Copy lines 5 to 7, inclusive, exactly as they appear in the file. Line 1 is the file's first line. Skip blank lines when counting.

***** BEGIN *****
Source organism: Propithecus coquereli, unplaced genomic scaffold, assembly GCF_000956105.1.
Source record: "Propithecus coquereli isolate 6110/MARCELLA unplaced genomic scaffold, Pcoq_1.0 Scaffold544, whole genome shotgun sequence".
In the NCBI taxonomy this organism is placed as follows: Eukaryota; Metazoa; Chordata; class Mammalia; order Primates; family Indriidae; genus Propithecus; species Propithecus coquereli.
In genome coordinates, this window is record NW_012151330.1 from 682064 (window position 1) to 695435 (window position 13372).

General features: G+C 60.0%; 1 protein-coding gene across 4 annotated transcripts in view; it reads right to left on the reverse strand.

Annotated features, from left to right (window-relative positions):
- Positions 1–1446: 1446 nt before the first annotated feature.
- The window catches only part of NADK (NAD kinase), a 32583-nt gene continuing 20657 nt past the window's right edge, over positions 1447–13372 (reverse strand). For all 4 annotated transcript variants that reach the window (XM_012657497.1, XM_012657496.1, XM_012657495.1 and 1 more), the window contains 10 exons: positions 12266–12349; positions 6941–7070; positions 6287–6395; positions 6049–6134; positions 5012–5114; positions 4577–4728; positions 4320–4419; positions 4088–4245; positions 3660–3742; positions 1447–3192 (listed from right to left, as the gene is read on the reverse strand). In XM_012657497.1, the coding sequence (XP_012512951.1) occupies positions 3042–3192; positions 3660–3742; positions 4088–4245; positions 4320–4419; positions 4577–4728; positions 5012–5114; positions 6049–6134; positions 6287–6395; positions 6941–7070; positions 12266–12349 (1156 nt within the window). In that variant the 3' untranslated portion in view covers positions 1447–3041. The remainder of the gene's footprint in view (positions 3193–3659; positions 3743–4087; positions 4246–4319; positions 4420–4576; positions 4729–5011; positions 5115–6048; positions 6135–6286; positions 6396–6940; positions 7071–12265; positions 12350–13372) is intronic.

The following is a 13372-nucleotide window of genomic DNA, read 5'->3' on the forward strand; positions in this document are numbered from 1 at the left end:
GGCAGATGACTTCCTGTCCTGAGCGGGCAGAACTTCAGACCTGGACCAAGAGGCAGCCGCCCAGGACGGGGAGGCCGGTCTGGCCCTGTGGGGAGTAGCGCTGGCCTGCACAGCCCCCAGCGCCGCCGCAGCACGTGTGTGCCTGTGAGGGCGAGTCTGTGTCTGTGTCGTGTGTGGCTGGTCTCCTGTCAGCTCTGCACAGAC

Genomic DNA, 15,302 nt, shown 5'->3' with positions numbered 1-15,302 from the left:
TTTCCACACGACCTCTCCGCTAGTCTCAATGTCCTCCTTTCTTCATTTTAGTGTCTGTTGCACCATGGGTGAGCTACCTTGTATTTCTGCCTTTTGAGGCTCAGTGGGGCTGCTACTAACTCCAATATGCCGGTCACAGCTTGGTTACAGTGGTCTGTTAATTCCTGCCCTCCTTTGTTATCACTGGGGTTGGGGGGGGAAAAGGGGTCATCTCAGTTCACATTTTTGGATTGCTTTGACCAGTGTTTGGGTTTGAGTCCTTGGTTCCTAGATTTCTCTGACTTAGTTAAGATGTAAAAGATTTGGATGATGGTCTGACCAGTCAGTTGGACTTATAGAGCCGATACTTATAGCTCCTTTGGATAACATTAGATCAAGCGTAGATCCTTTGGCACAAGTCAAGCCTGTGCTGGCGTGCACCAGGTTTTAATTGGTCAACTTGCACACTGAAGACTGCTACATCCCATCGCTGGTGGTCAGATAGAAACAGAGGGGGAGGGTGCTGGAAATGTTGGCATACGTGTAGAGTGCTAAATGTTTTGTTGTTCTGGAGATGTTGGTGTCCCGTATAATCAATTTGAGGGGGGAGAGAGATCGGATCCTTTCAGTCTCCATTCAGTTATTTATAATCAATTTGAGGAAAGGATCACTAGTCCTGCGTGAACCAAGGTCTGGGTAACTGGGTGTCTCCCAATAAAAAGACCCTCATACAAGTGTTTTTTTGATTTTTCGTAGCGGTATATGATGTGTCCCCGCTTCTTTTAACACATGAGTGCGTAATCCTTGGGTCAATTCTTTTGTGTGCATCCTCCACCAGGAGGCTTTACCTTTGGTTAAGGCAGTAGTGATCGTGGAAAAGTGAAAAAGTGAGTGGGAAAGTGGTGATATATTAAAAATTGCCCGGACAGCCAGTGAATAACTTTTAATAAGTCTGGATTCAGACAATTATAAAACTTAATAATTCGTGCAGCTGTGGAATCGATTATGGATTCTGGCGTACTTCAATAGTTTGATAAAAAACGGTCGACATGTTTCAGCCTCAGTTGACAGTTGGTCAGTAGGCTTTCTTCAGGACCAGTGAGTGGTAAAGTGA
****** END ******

General features: G+C 60.0%; 1 protein-coding gene across 4 annotated transcripts in view; it reads right to left on the reverse strand.

Annotated features, from left to right (window-relative positions):
- Positions 1–1446: 1446 nt before the first annotated feature.